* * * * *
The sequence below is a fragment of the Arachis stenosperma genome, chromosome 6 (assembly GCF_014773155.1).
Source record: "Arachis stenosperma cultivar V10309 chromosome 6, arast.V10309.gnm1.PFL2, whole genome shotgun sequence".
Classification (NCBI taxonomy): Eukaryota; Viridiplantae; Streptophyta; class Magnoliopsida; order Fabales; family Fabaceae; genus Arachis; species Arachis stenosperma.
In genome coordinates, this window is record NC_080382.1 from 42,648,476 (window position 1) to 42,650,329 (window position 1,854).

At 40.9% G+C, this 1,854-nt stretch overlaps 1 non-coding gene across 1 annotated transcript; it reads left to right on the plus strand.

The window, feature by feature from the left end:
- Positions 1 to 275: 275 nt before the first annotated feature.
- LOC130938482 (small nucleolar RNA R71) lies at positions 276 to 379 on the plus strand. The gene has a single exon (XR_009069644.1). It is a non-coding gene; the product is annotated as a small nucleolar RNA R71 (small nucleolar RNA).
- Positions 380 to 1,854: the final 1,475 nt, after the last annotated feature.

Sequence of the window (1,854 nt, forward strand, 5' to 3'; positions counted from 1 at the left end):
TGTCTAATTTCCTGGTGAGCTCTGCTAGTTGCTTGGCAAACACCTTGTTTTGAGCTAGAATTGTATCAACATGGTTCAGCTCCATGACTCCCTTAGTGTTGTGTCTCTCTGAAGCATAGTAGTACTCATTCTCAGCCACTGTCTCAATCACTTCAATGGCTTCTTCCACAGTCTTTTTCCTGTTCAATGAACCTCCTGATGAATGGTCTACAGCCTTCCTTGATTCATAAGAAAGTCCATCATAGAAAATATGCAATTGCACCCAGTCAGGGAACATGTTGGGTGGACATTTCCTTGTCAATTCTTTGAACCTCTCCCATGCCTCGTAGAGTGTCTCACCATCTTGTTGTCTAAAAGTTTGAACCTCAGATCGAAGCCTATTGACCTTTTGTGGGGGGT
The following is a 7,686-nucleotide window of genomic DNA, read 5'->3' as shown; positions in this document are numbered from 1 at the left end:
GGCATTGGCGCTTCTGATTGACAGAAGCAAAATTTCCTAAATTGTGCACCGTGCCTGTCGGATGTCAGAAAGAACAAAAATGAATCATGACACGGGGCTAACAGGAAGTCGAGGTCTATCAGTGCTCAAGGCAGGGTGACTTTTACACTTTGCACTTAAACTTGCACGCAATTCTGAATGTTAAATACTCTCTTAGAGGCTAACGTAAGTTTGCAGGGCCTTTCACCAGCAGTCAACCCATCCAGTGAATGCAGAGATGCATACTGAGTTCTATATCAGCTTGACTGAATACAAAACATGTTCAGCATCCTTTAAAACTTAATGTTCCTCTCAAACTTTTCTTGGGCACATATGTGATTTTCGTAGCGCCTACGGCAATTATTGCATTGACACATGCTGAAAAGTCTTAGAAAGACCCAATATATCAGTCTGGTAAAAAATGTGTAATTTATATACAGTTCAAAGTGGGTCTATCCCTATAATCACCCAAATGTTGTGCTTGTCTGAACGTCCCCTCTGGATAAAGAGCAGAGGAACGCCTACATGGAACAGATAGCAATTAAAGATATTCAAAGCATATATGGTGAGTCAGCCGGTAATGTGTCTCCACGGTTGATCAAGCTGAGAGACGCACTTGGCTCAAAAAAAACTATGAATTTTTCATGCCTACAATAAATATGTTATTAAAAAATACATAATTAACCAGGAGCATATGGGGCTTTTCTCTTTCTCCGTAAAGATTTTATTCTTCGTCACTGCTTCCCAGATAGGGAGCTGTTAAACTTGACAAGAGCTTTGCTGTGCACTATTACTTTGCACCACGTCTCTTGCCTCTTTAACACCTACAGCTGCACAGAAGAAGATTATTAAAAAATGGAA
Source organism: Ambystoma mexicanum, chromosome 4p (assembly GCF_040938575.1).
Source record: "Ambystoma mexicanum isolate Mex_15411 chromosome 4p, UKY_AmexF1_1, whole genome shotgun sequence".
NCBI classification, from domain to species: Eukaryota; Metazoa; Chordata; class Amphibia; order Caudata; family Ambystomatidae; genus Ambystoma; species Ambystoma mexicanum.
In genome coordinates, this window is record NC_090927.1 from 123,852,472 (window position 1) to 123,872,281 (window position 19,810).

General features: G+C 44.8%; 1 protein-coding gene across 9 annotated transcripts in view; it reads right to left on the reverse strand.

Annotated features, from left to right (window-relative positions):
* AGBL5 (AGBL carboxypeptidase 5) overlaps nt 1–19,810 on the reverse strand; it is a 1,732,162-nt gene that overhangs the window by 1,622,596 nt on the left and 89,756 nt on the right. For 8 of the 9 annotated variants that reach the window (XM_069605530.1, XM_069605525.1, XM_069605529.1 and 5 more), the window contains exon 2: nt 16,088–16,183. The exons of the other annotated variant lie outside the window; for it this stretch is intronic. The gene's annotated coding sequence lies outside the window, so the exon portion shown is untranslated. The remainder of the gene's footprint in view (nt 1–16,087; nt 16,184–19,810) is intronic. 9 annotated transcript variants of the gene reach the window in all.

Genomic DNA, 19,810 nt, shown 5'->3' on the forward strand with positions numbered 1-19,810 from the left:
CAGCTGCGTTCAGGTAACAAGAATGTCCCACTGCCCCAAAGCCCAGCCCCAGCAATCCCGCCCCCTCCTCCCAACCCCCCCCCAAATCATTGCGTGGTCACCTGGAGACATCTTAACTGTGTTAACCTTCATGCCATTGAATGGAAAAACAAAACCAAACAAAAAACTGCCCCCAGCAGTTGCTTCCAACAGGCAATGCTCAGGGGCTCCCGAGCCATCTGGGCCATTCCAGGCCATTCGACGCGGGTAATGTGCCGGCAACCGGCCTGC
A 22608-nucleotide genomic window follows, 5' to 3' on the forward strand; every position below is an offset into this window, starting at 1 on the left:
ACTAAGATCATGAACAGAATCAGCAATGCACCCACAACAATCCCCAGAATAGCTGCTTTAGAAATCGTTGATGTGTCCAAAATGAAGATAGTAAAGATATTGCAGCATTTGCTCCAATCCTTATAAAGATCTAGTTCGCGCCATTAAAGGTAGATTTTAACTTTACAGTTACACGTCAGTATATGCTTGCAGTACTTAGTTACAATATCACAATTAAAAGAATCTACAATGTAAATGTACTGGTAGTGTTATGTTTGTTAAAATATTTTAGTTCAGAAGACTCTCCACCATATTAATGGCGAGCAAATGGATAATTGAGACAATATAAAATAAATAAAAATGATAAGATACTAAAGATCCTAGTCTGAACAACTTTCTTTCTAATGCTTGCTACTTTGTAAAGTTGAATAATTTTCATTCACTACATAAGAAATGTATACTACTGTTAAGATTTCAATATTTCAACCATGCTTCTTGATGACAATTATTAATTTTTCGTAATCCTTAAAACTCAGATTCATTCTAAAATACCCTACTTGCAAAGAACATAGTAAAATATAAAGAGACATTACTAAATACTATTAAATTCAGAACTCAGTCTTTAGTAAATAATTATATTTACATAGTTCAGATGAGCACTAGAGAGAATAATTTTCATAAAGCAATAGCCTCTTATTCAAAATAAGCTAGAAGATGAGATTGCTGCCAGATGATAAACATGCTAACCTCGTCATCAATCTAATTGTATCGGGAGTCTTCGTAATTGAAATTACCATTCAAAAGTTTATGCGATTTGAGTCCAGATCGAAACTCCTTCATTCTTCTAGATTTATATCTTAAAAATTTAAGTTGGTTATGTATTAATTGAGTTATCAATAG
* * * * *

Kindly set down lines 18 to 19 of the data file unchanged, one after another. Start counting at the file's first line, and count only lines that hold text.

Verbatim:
General features: G+C 44.8%; 1 protein-coding gene across 9 annotated transcripts in view; it reads right to left on the reverse strand.

Annotated features, from left to right (window-relative positions):